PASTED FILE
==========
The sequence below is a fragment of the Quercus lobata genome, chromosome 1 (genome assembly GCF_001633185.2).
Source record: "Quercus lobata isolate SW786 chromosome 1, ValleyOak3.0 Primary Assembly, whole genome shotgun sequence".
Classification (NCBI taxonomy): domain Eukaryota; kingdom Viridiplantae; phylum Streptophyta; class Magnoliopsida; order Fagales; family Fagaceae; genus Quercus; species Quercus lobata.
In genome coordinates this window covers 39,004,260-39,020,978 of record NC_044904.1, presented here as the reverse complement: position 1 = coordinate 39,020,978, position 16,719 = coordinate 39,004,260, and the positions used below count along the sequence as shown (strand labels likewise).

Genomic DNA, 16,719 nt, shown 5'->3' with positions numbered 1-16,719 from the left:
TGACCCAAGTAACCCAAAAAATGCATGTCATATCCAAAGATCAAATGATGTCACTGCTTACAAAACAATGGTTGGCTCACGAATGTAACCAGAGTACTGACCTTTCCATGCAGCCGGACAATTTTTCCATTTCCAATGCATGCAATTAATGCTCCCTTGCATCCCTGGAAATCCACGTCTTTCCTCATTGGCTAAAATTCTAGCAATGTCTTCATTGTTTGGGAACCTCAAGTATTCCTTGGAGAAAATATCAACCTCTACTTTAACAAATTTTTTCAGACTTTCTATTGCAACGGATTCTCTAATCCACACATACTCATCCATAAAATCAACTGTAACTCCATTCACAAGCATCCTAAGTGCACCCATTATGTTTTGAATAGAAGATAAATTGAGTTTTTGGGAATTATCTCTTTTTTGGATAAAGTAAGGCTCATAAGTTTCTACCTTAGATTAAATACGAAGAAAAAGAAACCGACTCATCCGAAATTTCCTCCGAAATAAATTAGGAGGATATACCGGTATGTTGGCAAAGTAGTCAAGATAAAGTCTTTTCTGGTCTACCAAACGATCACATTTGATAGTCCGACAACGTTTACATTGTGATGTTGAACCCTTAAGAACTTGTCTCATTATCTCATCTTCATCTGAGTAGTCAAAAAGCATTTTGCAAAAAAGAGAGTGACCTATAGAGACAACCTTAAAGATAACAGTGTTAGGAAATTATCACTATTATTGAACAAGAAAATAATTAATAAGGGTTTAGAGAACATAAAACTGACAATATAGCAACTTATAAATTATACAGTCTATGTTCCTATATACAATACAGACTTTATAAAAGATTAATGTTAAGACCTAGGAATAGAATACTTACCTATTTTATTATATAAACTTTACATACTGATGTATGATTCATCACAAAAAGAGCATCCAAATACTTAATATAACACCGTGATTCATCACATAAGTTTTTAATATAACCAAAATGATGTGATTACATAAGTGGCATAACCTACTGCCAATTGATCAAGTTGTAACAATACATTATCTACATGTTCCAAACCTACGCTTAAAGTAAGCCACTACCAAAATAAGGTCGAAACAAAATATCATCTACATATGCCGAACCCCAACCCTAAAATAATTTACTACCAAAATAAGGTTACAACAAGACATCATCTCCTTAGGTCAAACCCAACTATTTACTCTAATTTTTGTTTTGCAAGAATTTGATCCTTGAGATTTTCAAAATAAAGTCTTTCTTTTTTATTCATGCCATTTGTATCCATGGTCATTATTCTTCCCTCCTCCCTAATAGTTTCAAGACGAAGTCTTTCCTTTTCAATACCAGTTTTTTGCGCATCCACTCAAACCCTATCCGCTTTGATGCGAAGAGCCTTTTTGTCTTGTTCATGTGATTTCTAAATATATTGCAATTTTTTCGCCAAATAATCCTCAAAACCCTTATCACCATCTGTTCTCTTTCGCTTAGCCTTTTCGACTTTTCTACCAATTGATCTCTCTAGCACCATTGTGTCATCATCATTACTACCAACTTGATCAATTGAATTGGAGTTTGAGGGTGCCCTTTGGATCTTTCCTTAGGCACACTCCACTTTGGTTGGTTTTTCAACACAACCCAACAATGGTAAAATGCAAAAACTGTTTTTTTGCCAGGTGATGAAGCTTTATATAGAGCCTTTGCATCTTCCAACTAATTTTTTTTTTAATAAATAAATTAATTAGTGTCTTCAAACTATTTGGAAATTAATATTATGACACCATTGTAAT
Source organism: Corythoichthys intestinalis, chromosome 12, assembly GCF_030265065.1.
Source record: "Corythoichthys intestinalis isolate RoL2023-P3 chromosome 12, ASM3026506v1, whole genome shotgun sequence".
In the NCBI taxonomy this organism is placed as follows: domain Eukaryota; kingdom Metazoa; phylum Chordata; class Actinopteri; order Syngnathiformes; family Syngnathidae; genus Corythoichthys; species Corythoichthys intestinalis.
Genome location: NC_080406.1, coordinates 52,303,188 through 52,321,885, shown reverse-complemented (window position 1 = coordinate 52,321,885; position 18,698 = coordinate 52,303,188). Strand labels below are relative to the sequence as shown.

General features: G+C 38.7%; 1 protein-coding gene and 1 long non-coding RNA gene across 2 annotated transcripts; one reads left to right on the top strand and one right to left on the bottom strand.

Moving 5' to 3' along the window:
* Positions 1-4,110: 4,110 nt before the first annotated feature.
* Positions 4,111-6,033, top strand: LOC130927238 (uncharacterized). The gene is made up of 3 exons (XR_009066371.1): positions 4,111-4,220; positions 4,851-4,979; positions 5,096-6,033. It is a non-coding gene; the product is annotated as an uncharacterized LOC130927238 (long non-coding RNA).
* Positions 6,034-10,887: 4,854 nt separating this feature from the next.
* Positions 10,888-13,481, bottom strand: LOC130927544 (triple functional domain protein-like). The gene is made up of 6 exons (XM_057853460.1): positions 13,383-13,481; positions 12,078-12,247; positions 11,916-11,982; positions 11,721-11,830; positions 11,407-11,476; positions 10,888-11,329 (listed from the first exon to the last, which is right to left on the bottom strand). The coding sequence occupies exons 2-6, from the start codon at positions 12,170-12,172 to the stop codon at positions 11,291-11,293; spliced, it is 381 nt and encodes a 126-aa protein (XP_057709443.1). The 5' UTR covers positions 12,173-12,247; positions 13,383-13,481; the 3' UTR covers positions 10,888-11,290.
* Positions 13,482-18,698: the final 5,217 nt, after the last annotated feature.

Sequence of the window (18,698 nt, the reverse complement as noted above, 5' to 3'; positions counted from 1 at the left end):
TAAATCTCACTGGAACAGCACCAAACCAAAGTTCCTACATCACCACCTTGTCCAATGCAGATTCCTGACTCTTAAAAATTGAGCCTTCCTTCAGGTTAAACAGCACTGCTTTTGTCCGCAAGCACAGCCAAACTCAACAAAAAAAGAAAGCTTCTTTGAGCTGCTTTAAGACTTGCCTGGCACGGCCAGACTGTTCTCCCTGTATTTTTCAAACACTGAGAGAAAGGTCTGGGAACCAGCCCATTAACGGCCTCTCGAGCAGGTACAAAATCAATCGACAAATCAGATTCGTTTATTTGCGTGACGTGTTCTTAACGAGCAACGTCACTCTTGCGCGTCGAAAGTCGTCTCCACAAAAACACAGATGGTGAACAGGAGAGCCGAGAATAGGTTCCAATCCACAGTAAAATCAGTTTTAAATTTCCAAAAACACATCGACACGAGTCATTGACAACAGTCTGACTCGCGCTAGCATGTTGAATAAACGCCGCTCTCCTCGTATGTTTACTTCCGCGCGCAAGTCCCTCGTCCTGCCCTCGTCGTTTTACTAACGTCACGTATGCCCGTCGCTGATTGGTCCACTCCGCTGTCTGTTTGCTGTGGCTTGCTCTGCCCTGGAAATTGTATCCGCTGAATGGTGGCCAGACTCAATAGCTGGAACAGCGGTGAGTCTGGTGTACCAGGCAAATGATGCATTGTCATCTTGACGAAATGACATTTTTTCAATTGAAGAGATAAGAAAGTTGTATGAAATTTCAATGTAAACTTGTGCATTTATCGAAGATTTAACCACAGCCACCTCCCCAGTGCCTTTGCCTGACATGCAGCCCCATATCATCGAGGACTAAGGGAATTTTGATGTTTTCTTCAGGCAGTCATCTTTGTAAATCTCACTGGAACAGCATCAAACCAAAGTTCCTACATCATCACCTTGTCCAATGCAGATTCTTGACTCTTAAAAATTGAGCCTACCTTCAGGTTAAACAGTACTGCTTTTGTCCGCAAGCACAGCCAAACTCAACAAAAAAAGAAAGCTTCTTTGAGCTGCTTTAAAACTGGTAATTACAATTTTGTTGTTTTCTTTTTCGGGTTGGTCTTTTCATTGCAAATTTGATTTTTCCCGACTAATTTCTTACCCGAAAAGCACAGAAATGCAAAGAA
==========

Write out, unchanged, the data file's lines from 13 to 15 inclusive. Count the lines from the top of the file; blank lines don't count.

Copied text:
* Positions 1-4,110: 4,110 nt before the first annotated feature.
* Positions 4,111-6,033, top strand: LOC130927238 (uncharacterized). The gene is made up of 3 exons (XR_009066371.1): positions 4,111-4,220; positions 4,851-4,979; positions 5,096-6,033. It is a non-coding gene; the product is annotated as an uncharacterized LOC130927238 (long non-coding RNA).
* Positions 6,034-10,887: 4,854 nt separating this feature from the next.